Pakistani court acquits PM Shehbaz Sharif, son Hamza in $200-million money laundering case
Sharif was elected prime minister by Pakistan’s parliament earlier this year, following a week of political turmoil that led to Imran Khan’s ouster
A Pakistani court Wednesday acquitted Prime Minister Shehbaz Sharif and his son of corruption and money laundering charges filed in 2020, a defence lawyer said.
Sharif and his son Hamza, the former chief minister of Punjab province, were charged during the administration of former prime minister Imran Khan. They were accused of laundering millions of dollars in rupees.
The case in Special Court in Lahore was “totally baseless and politically motivated,” said Sharif’s attorney Amjad Pervez.
The prosecutor was not immediately available for comment.
The Federal Investigation Agency in Lahore filed corruption and money laundering charges against Sharif and his two sons, Hamza and Suleman, in November 2020.
Suleman has not been tried since moving to London after the charges were filed. The FIA accused the three men of laundering 16.3 billion rupees (nearly $200 million) between 2008 and 2018.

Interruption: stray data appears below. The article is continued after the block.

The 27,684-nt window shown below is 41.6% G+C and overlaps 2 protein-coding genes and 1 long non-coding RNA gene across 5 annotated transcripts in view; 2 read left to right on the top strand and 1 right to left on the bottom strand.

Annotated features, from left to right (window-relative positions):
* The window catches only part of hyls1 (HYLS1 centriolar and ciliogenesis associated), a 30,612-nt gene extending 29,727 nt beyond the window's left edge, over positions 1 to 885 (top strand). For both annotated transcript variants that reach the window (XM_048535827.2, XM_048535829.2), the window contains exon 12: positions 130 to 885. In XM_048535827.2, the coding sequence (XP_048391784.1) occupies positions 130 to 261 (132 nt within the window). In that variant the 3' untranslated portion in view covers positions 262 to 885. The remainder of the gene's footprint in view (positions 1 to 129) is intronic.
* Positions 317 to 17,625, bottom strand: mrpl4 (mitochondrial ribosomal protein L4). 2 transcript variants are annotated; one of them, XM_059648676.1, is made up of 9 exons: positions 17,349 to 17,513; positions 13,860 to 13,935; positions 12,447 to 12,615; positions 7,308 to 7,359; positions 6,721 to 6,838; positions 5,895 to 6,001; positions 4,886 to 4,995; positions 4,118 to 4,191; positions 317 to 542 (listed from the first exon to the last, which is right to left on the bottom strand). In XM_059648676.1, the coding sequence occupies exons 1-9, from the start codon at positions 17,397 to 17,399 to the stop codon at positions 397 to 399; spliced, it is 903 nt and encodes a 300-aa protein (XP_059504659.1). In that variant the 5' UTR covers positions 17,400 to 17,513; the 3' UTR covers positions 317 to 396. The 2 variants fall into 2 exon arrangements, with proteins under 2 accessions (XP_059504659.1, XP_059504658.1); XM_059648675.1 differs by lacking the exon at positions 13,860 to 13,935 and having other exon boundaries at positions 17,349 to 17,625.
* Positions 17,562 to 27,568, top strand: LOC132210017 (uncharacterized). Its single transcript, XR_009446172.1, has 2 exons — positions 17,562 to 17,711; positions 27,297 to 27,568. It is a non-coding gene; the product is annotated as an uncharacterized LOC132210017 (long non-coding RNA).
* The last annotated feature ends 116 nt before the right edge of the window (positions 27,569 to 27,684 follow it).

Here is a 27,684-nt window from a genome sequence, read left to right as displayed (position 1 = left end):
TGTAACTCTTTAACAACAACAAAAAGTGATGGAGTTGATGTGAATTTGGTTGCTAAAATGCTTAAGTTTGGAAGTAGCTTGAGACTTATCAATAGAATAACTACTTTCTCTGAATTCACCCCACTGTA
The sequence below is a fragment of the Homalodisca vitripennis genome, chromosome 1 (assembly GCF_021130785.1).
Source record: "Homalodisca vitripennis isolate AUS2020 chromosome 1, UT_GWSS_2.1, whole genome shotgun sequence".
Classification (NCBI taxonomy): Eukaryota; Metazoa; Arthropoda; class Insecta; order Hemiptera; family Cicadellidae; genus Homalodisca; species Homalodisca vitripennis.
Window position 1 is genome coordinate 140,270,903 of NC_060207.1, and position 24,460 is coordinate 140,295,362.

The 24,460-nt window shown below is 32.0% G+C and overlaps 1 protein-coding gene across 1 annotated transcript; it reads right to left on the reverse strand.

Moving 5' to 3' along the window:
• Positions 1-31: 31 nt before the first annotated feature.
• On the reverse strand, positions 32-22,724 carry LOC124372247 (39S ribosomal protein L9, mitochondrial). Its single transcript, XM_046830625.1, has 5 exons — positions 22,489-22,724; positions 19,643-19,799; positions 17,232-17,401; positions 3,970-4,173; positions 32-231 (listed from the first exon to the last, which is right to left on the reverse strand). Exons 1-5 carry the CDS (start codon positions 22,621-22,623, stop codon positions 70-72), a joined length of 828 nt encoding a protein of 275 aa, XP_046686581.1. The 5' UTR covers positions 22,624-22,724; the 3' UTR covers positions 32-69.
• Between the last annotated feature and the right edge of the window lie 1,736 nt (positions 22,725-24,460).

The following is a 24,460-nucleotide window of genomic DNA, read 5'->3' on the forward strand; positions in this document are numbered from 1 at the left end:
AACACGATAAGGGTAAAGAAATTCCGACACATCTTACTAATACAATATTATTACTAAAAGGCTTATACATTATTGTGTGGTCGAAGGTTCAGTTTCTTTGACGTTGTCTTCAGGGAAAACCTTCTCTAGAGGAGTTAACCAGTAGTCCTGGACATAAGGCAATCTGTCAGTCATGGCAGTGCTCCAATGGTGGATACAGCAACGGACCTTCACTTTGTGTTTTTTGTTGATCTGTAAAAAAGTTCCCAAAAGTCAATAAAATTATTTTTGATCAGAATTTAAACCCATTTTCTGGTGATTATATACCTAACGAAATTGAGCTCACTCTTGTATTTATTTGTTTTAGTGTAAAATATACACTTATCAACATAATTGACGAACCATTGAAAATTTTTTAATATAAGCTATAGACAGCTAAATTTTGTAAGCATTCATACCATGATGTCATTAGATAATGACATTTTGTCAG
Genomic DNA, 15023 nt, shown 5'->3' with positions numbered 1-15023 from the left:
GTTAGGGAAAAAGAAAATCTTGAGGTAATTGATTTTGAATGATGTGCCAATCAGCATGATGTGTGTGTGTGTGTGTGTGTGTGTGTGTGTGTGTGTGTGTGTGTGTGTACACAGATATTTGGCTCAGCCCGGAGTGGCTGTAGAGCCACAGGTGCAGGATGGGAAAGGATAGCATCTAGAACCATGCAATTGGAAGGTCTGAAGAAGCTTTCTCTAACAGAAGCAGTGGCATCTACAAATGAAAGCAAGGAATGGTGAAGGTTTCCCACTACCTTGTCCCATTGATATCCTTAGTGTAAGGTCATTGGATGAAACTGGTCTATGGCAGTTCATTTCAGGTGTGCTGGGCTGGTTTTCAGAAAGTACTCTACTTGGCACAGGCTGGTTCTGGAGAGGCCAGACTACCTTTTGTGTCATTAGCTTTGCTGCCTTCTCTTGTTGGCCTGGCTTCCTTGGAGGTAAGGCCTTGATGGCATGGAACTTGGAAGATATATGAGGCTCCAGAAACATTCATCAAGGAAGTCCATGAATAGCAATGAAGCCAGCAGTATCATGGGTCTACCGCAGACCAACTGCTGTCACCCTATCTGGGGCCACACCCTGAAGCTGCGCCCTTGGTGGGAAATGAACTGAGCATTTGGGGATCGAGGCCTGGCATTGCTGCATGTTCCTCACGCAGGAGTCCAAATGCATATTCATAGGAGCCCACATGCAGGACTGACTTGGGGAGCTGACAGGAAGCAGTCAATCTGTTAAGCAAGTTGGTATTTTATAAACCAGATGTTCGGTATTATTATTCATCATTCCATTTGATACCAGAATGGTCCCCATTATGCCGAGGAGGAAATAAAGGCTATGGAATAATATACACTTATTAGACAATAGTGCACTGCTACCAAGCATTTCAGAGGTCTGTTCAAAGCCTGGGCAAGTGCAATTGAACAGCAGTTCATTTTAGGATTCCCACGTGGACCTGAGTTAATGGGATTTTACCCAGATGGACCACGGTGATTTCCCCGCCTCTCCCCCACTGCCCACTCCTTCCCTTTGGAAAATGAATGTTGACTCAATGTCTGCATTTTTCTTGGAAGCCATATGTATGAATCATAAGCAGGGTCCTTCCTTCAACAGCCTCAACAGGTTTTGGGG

In Pakistan, members of successive governments have targeted political opponents by filing legal cases against them, apparently to keep them entangled in court proceedings and away from the political arena.
Sharif, the brother of former prime minister Nawaz Sharif, was elected prime minister by Pakistan’s parliament earlier this year, following a week of political turmoil that led to Khan’s ouster.
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